Friday, December 22, 2006

A Day at the ebook Races

Another ebook reader STARbook is to be launched in Taiwan by China-based eRead, a Chinese language electronic book distributor. The portable reader features a 6-inch e-paper screen and is only 0.8cm thick and weights 176 grams with a battery life of more than 8,000 continuous page turns, uses Prime View International's (PVI's) electronic-paper (e-paper) display and is already available in China.

By next February, eRead aims to ship 5,000 units with a global projection of 60,000 units in 2007. Sony’s rival e-book reader, which was launched in October in the US market also uses PVI technology, is currently believed to be shipping around 10,000 units per month. PVI have also recently announced that they will be upgrading their e-ink display manufacturing to around an annual production of 720,000 units.

This uplift obviously indicates a growing confidence in ebooks and the role that e- ink display based e-readers could have in the market. However as we indicated in our previous article ‘Brand new screens for ebooks’ on 4th December, will this technology be displaced by the new OLED (Organic Light- Emitting Diodes) technology?

Alternatively imagine rolling up your electronic reader and sticking it in your coat pocket with a customized news feeds stream into it. The US newspaper company Hearst Interactive Media Group President Ken Bronfin envisions a prototype will be about the size of letter size paper starting next year. “It’s somewhere in between a Web and a newspaper. The device brings the best of both worlds with portability and up-to-date and personalized news. It’s not the Web.”

The Hearst reader could serve as the repository for documents and books in addition to newspaper content. It offers the newpaper sector potential significant cost savings and once in volume production, the electronic ink reader will be around $200, says Bronfin. “Newspapers would subsidize the cost of the readers the way cellular companies subsidize the handsets.”

The underlying technology of Hearst’s reader is E Ink Corp.’s electronic ink, they are one of two American newspapers companies that invested in E Ink. It has been suggested in the media that the Hearst reader will come from UK based flexible display pioneers Plastic Logic.

What is clear is that screen technologies are moving and device usage is converging fast. There is a growing number of players entering the market and a growing awareness in the consumer market.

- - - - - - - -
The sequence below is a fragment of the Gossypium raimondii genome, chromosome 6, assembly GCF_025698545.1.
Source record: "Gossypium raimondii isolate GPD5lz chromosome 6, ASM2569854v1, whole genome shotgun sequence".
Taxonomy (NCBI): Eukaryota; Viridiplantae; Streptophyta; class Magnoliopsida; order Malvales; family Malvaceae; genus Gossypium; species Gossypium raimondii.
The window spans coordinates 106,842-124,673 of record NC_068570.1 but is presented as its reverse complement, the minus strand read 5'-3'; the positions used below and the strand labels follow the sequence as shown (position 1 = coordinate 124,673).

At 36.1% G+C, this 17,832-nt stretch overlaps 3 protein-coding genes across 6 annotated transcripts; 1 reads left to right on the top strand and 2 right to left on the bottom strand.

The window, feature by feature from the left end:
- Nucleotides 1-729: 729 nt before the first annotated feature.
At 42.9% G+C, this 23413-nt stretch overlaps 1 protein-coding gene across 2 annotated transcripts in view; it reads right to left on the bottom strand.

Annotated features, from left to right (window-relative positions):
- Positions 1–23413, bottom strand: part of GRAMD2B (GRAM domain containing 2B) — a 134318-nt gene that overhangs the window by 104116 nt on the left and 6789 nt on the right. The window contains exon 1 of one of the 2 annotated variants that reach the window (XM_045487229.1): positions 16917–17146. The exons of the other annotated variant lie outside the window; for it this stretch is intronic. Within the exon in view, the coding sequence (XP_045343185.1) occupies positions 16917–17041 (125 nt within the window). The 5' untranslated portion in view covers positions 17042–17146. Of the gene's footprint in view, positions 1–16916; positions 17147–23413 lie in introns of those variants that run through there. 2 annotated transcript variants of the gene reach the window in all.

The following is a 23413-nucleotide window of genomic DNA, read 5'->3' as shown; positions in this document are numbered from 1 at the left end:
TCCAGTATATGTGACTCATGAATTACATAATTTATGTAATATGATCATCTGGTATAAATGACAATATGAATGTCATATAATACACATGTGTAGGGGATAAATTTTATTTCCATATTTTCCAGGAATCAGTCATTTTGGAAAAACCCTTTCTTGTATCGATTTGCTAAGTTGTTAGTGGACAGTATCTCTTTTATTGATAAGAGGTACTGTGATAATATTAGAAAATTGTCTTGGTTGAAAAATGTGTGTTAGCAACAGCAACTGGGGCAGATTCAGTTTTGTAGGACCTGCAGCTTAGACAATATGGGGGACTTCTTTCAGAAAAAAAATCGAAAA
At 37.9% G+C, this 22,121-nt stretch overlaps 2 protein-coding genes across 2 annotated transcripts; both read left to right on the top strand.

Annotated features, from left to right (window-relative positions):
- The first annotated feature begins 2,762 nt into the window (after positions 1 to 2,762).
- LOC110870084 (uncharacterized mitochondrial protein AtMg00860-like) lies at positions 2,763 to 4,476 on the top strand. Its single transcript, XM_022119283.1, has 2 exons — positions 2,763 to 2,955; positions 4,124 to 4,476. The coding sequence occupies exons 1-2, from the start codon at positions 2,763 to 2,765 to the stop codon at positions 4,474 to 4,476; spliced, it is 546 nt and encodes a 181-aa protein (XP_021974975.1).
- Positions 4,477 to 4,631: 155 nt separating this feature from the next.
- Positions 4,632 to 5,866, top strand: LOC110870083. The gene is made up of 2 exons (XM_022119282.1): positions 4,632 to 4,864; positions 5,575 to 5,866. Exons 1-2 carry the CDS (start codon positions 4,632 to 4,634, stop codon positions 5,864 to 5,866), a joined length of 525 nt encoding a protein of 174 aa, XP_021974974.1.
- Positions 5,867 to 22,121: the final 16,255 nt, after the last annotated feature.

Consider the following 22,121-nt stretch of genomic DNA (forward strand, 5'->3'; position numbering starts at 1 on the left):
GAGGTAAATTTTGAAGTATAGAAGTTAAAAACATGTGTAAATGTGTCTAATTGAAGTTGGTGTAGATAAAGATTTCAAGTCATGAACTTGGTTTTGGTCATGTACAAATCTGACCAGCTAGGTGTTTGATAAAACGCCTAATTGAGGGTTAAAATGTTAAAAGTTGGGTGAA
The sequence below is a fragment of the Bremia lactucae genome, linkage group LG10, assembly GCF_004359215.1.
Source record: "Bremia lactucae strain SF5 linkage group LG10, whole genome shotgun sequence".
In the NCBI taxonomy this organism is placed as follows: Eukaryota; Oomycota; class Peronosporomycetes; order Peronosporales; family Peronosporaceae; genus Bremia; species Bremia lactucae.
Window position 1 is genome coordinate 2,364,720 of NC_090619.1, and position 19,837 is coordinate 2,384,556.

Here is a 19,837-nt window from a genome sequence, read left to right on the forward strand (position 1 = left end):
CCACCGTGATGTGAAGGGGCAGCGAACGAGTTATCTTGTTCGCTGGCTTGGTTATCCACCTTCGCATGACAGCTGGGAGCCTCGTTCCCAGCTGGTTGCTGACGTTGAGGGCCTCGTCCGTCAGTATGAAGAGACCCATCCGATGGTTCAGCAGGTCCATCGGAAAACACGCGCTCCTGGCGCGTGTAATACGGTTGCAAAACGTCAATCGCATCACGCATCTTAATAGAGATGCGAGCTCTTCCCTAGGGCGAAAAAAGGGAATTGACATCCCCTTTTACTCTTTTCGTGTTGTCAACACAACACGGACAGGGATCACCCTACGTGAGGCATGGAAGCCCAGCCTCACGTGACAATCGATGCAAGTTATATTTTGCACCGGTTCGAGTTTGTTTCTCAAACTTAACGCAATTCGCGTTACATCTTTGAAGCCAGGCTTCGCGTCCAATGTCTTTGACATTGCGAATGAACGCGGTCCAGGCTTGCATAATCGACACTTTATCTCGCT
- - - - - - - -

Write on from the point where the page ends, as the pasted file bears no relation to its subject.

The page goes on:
The Glass is Half Full

King Canute tried to order the waves back and failed to win his battle against the tide. We all know that story but more importantly we now understand through science why he got wet.

I was saddened to read the article from the Peterborough Telegraph of the 21st December. It was highlighted by The Bookseller and reported on author George Walker’s lone stand against Amazon on behalf of independent bookshops and the backing he was getting from the Forum of Private Business (FPB) on this issue. He is quoted as saying, “Far from its stated aim of making all books available for ‘research‘, what it is actually doing is getting the independents do the market research; when a book gets a certain amount of attention, Amazon will attempt to stock it and cut the independents out. Not with my book!” He is now demanding they withdraw his latest novel from sale. The FPB’s chief executive, Nick Goulding said: “Amazon’s unfair trading practices are making it impossible for smaller retailers to compete, it needs to realise that its size does not entitle it to special treatment, it must play by the rules.”

The article itself is poorly constructed, clearly fails to grasp or explore the economics and commercial processes of the book trade. It even goes on to lambaste Amazon’s offshore VAT loophole practice which it says is costing the UK economy £80 million a year. It is sad to think that people often believe what they read!

Like them, or not, we must respect that without the likes of the Internet and on line retailers the book market would not have the exposure it is currently enjoying, the market itself would be in decline and we would not be enjoying the benefits of long tail economics and would only have “smash hits, the charts and celebrity spins”. The internet has not only rejuvenated the market it has brought addition sales, greater exposure and generated significant interest in books.

I strongly believe that independents will survive but in doing so they need to recognize what they do best, where they add customer value and how they build on the relationships they have.

I am afraid Mr Walker is standing on some beach and watching the tide coming in and instead of accepting it, understanding it and potentially harnessing it, is blindly ordering it to stop.

This Christmas the Queen’s speech will be available to download as a podcast and the text will be also available online. It is important that we all see the glass as half full and not empty and we look at ways to adapt and adopt technology and the services that use it.

Thursday, December 21, 2006

Google Maps All Faster

Google has bought European Internet mapping company Endoxon. This further strengthens its position in the battle of maps. Just like hundreds of years ago when famous explorers and sailors captured for the first time the world in charts today there is a race to capture the world in minutia and make it available online to all today. , characterizing the move as part of its effort to improve Google Maps and Google Earth in European markets.